Members of a search committee that has been working for months to find a D.C. schools superintendent have been summoned to a meeting this afternoon to interview Maurice A. Jones, the 39-year-old lawyer who has quickly become a leading candidate for the job.
Parent and union representatives on the search committee said yesterday that Jones's candidacy completely surprised them. The 17-member committee interviewed seven other people last month and agreed on four finalists, all of them seasoned educators.
A seven-member panel of top city and school officials, who are also on the search committee, was supposed to evaluate the finalists and make a recommendation to the Board of Education. But the panel met Monday with Jones, a former Rhodes scholar who has headed the Virginia Department of Social Services since 2002 and has no education experience. His name had not previously been discussed by the search committee.
Committee members, Darlene T. Allen and Bernard C. Lucas Sr. said they were stunned to learn about Jones's candidacy in a news story yesterday and that they felt the committee had been shut out of the process.
"It appears that we wasted our collective time and energy because the process appears to have been a sham, a farce," Allen, president of the citywide organization of parent-teacher associations, wrote yesterday in an e-mail that was circulated widely among school activists.
She added: "The school board needs to be able to choose the best candidate for the job without coercion or foul play. The selection committee process was where parents, teachers and the community provided their say in what was wanted and needed in the next superintendent. . . . It is glaringly clear that what we had to say was not important."
Lucas, president of the local principals' union, said he, too, was dismayed about not being informed.
"I have nothing against Mr. Jones; his credentials are impeccable," Lucas said. "However, he did not go through the established process. This negates everything else the search committee had done."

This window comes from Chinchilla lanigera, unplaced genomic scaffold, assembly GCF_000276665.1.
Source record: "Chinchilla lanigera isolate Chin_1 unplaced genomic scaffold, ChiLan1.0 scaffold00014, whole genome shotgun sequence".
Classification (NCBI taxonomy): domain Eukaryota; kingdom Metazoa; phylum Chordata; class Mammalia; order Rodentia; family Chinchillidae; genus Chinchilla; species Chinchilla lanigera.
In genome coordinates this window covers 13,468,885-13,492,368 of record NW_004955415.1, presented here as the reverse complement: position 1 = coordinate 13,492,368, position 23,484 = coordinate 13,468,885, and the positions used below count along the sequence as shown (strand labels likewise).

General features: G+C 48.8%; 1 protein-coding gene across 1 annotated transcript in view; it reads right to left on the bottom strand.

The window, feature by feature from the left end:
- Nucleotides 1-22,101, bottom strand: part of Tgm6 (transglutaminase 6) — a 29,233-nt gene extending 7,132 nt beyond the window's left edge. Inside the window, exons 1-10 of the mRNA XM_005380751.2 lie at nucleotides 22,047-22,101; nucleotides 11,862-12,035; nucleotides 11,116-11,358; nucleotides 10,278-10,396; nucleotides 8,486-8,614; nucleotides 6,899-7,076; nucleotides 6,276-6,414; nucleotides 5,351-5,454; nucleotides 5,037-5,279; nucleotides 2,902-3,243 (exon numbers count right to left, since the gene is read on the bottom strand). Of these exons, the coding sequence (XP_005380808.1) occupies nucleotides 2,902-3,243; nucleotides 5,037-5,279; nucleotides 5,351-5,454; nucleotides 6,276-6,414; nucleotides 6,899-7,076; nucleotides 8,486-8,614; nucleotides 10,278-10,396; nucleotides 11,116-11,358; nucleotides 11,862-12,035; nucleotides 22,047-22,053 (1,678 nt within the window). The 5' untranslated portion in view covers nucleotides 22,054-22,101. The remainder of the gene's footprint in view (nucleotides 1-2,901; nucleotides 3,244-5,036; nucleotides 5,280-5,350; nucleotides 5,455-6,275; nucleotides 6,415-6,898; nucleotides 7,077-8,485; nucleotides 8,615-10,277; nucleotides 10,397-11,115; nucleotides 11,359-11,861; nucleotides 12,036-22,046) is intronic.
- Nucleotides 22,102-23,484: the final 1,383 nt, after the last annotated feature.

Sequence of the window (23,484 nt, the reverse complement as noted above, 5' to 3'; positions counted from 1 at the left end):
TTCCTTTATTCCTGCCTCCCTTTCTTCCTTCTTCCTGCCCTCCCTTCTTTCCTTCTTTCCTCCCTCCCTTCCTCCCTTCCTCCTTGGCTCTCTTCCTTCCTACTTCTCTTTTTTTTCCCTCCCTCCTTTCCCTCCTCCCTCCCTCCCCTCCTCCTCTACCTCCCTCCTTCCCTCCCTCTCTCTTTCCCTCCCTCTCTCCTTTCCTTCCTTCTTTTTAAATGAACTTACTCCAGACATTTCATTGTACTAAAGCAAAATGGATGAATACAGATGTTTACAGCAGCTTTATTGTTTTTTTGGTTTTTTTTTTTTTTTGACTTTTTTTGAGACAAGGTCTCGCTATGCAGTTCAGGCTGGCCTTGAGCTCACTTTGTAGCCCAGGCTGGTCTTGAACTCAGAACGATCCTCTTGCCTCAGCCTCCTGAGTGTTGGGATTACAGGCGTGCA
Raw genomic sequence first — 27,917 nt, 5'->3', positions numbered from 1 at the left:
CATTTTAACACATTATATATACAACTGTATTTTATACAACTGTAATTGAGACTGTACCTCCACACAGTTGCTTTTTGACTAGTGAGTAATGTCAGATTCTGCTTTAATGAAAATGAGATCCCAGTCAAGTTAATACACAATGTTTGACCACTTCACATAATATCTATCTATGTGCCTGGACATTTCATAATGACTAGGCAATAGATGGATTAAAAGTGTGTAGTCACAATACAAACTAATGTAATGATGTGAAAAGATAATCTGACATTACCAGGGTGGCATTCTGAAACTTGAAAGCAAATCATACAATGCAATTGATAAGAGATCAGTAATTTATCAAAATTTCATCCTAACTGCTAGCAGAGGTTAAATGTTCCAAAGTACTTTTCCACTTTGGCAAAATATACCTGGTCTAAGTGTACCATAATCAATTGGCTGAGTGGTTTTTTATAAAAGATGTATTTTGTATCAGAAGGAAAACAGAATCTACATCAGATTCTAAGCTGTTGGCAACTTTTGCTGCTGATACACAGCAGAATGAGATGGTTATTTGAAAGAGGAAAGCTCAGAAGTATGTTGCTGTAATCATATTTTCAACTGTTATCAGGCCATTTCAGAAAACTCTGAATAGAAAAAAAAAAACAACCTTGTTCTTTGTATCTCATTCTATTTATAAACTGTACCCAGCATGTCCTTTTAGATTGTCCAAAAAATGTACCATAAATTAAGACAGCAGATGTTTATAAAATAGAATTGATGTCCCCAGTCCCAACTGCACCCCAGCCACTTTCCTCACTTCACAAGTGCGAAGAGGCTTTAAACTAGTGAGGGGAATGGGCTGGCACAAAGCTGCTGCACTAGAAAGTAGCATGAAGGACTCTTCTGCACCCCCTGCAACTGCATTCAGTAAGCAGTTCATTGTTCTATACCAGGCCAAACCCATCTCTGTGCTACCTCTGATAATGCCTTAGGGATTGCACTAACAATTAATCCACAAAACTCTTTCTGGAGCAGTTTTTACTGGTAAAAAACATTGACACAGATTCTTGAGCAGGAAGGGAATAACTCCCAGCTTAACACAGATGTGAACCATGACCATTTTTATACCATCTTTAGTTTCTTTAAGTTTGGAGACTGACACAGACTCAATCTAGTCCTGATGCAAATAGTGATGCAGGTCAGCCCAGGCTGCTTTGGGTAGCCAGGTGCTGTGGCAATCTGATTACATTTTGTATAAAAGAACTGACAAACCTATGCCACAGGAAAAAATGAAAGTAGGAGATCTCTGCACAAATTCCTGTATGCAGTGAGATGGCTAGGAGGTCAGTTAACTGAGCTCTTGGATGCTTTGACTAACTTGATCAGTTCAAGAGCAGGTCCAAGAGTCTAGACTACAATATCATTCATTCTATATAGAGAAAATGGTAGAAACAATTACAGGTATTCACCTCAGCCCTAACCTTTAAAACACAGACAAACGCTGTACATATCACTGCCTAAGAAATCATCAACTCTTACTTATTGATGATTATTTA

Lucas said he felt the time and energy the committee put into two marathon rounds of interviews last month had been for naught. "There is an air of arrogance about the way this process has been conducted," he said. "I personally take it as an insult to my intelligence."
Mayor Anthony A. Williams (D), who chairs the seven-member panel, said through a spokesman that he believed it was not appropriate to discuss individual candidates.
Board of Education President Peggy Cooper Cafritz, who also serves on the panel, declined to say who suggested Jones as a candidate or to explain why the panel interviewed him without telling the search committee.
"This has been an extremely difficult process," she said. "There is no way that everybody is going to be pleased, but our goal has got to be the strongest superintendent that we can get, and that has to transcend every other consideration."
Cafritz said that one finalist from last month's interviews, Toledo Superintendent Eugene T.W. Sanders, is still a leading candidate. "He is still being actively considered," she said.
The search for a replacement for Paul L. Vance, who resigned in November, has dragged on for months.
In addition to Williams and Cafritz, the panel charged with recommending a candidate to the school board consists of City Administrator Robert C. Bobb, mayoral school board appointees Robin B. Martin and Mirian Saez, D.C. Council Chairman Linda W. Cropp (D), and council member Kevin P. Chavous (D-Ward 7).
Known as the "education advisory collaborative," the panel was created under a May 7 agreement that was intended to create a consensus around education policy. The panel was supposed to "strengthen and ensure the independence of the superintendent" and buffer the superintendent from political interference, in addition to helping with selection.
Instead, the panel was itself under attack yesterday for playing politics.
Cafritz insisted that although Jones had not been considered a candidate until this week, "this is not an aberration at all."
She said Jones was interviewed based on an outside recommendation but would not identify who made the recommendation. "When the candidate was recommended, we thought that the chance at the highest quality should be taken," she said. "It's worthy of being explored, and that's why he's being brought before the search committee tomorrow and going through the same process everyone else went through."
That argument did not seem to be persuasive yesterday to others involved in the selection process.
Carolyn N. Graham, a mayoral appointee to the Board of Education, said she was dismayed that the panel would interview a new candidate without first consulting the rest of the search committee.
"As a board, I think that we're all concerned," Graham said. "The concern is that it hasn't gone through the agreed-upon process that was established."
As for Jones, Graham said she didn't know anything about him.